Format

Send to

Choose Destination
See comment in PubMed Commons below
J Thorac Oncol. 2010 Nov;5(11):1841-8. doi: 10.1097/JTO.0b013e3181f1cf2b.

Malignant pleural mesothelioma: a population-based study of survival.

Author information

  • 1Department of Radiation Oncology, University of Rochester Medical Center, Rochester, New York 14642, USA. MTMilano@yahoo.com

Abstract

INTRODUCTION:

This study characterizes the overall survival (OS) and variables affecting OS in patients with malignant pleural mesothelioma.

METHODS:

A total of 9701 patients with malignant pleural mesothelioma, diagnosed from 1973 to 2006, were retrospectively analyzed using the population-based surveillance, epidemiology, and end results database.

RESULTS:

The 6-month, 1-year, and 5-year OS were 55, 33, and 5%, respectively. Significantly adverse prognostic factors from univariate analyses included older age, male gender, higher tumor grade, nonepithelioid histology, higher stage, no cancer-directed surgery, and no radiotherapy. Race was not significant. Patients undergoing cancer-directed surgery and radiotherapy, when grouped by stage, histology, or grade, had the best median survival (versus radiotherapy or surgery alone or no surgery/radiotherapy). From Cox proportional hazards analyses, grade (range, 1-4) was associated with a hazard ratio (HR) of >1.5 (p < 0.0001), and not undergoing cancer-directed surgery was associated with a HR of >1.4 (p < 0.0001). Male gender and older age were also significantly adverse factors. Tumor histology (HR = 1.5) and nonlocalized stage (HR = 1.3) were significant in a Cox model omitting tumor grade. With grade and histology included in the Cox model, the HRs of histology and stage were of smaller magnitude and not significant.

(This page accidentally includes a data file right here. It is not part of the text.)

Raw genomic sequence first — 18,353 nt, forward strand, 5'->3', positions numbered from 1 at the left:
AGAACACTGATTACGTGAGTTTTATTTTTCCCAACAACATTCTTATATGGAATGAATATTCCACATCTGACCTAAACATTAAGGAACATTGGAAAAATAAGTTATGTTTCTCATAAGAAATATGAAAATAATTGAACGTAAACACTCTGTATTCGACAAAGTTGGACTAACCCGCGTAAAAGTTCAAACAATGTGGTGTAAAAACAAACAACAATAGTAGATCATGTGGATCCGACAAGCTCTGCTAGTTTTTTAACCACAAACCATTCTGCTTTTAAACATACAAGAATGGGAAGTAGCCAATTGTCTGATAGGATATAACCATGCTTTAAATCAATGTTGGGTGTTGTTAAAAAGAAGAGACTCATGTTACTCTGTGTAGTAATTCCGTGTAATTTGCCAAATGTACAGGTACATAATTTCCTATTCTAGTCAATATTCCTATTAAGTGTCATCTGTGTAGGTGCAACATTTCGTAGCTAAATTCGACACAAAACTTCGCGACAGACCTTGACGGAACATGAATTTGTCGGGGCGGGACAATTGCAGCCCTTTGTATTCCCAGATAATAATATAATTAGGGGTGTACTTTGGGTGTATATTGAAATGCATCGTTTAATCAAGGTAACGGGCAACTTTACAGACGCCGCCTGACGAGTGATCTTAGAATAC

CONCLUSIONS:

From a population-based registry analysis of patients with malignant pleural mesothelioma, tumor grade and cancer-directed surgery seem to have the greatest impact on OS. Although being amenable to surgery likely reflects more indolent disease and/or better performance status and cardiopulmonary function, the significantly favorable impact of surgery, accounting for tumor grade, histology, and stage, may reflect a therapeutic benefit.

[PubMed - indexed for MEDLINE]
Free full text
PubMed Commons home

PubMed Commons

0 comments
How to join PubMed Commons

    Supplemental Content

    Full text links

    Icon for Elsevier Science
    Loading ...
    Write to the Help Desk